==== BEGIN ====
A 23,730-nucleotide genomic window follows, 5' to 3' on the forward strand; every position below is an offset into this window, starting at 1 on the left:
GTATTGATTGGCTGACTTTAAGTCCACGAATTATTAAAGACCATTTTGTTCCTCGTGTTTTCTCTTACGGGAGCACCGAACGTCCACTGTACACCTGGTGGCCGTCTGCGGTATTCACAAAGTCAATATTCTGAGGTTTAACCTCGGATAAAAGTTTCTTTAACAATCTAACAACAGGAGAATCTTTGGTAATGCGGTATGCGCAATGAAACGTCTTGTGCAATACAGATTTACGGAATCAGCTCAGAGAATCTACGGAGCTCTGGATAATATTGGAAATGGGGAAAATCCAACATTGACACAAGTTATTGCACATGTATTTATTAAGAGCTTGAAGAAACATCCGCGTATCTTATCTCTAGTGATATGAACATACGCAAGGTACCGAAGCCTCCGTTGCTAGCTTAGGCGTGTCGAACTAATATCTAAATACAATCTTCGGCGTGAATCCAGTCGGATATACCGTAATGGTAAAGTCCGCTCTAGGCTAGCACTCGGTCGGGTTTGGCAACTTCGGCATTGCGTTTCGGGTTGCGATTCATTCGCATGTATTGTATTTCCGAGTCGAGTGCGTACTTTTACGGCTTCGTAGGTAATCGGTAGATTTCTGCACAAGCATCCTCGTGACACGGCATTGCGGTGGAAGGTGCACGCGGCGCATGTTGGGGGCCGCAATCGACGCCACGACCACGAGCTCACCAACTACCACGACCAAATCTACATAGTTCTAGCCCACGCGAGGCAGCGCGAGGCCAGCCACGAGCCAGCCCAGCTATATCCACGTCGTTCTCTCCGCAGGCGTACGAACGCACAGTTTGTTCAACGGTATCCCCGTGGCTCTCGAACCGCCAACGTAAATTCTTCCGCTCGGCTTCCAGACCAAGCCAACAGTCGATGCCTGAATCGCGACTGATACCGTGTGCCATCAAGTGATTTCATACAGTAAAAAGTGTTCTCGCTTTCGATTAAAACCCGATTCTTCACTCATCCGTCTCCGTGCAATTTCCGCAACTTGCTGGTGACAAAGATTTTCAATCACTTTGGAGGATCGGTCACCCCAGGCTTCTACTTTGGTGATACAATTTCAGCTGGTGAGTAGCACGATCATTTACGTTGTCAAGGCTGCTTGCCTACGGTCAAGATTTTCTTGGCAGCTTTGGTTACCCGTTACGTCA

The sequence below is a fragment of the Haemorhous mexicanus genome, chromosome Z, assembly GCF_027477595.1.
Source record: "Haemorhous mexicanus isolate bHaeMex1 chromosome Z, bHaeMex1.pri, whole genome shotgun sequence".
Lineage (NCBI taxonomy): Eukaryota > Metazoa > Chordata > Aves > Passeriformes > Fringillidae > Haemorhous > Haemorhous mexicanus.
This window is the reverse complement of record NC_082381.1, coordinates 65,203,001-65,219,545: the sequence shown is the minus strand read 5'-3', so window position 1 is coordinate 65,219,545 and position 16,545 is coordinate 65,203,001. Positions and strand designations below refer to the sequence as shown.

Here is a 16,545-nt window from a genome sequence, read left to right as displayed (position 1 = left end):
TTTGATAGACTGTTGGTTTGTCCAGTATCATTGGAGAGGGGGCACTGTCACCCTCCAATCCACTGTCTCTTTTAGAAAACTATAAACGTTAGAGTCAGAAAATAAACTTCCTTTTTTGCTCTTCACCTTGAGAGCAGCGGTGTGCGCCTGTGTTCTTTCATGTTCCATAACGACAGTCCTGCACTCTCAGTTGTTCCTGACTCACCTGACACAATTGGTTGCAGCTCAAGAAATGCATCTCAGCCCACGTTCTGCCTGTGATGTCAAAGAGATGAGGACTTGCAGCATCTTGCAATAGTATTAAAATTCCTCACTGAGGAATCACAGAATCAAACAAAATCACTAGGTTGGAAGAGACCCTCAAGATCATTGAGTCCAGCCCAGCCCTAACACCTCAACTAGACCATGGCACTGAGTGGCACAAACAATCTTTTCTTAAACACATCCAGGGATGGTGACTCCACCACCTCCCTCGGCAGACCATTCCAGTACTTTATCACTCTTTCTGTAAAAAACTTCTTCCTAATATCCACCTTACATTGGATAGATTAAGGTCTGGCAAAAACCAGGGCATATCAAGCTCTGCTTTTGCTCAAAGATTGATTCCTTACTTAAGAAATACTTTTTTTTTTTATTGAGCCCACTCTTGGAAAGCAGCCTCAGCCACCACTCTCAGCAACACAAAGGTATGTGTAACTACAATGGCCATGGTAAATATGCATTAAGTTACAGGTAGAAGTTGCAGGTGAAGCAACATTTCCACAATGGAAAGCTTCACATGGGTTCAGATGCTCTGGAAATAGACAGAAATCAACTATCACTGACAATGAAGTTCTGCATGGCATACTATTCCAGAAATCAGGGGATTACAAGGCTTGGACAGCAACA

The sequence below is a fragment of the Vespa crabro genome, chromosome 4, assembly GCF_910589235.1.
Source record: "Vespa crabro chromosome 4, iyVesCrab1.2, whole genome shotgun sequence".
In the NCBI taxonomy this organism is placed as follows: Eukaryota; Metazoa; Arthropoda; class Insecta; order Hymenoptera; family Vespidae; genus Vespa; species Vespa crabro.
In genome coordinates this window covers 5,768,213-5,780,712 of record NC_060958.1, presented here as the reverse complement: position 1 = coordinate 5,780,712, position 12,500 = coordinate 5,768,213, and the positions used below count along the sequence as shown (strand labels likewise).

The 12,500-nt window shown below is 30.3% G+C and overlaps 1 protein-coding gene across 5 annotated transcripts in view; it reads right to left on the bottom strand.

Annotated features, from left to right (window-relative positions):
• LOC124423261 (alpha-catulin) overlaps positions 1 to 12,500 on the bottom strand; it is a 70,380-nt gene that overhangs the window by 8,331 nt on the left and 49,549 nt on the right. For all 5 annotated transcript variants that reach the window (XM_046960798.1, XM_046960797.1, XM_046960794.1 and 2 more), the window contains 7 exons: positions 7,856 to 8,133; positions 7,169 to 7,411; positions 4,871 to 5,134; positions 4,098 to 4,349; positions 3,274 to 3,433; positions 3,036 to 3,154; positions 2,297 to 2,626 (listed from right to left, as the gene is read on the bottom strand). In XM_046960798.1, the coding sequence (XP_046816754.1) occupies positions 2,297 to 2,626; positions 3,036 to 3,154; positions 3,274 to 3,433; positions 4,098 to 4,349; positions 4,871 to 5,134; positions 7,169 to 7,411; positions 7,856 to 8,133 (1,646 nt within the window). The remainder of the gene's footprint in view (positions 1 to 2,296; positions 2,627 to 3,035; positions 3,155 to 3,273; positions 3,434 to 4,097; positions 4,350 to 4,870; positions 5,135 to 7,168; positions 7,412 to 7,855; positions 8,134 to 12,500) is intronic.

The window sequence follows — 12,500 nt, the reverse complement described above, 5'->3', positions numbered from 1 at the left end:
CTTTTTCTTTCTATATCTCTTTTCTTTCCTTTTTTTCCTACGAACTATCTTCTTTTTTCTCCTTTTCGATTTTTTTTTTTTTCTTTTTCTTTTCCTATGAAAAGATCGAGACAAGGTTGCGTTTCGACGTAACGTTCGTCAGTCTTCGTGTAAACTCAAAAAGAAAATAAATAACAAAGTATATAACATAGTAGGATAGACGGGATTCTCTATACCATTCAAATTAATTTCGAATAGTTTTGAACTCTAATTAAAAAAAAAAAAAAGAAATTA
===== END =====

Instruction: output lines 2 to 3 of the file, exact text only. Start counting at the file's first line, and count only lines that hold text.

GTATTGATTGGCTGACTTTAAGTCCACGAATTATTAAAGACCATTTTGTTCCTCGTGTTTTCTCTTACGGGAGCACCGAACGTCCACTGTACACCTGGTGGCCGTCTGCGGTATTCACAAAGTCAATATTCTGAGGTTTAACCTCGGATAAAAGTTTCTTTAACAATCTAACAACAGGAGAATCTTTGGTAATGCGGTATGCGCAATGAAACGTCTTGTGCAATACAGATTTACGGAATCAGCTCAGAGAATCTACGGAGCTCTGGATAATATTGGAAATGGGGAAAATCCAACATTGACACAAGTTATTGCACATGTATTTATTAAGAGCTTGAAGAAACATCCGCGTATCTTATCTCTAGTGATATGAACATACGCAAGGTACCGAAGCCTCCGTTGCTAGCTTAGGCGTGTCGAACTAATATCTAAATACAATCTTCGGCGTGAATCCAGTCGGATATACCGTAATGGTAAAGTCCGCTCTAGGCTAGCACTCGGTCGGGTTTGGCAACTTCGGCATTGCGTTTCGGGTTGCGATTCATTCGCATGTATTGTATTTCCGAGTCGAGTGCGTACTTTTACGGCTTCGTAGGTAATCGGTAGATTTCTGCACAAGCATCCTCGTGACACGGCATTGCGGTGGAAGGTGCACGCGGCGCATGTTGGGGGCCGCAATCGACGCCACGACCACGAGCTCACCAACTACCACGACCAAATCTACATAGTTCTAGCCCACGCGAGGCAGCGCGAGGCCAGCCACGAGCCAGCCCAGCTATATCCACGTCGTTCTCTCCGCAGGCGTACGAACGCACAGTTTGTTCAACGGTATCCCCGTGGCTCTCGAACCGCCAACGTAAATTCTTCCGCTCGGCTTCCAGACCAAGCCAACAGTCGATGCCTGAATCGCGACTGATACCGTGTGCCATCAAGTGATTTCATACAGTAAAAAGTGTTCTCGCTTTCGATTAAAACCCGATTCTTCACTCATCCGTCTCCGTGCAATTTCCGCAACTTGCTGGTGACAAAGATTTTCAATCACTTTGGAGGATCGGTCACCCCAGGCTTCTACTTTGGTGATACAATTTCAGCTGGTGAGTAGCACGATCATTTACGTTGTCAAGGCTGCTTGCCTACGGTCAAGATTTTCTTGGCAGCTTTGGTTACCCGTTACGTCA

The sequence below is a fragment of the Haemorhous mexicanus genome, chromosome Z, assembly GCF_027477595.1.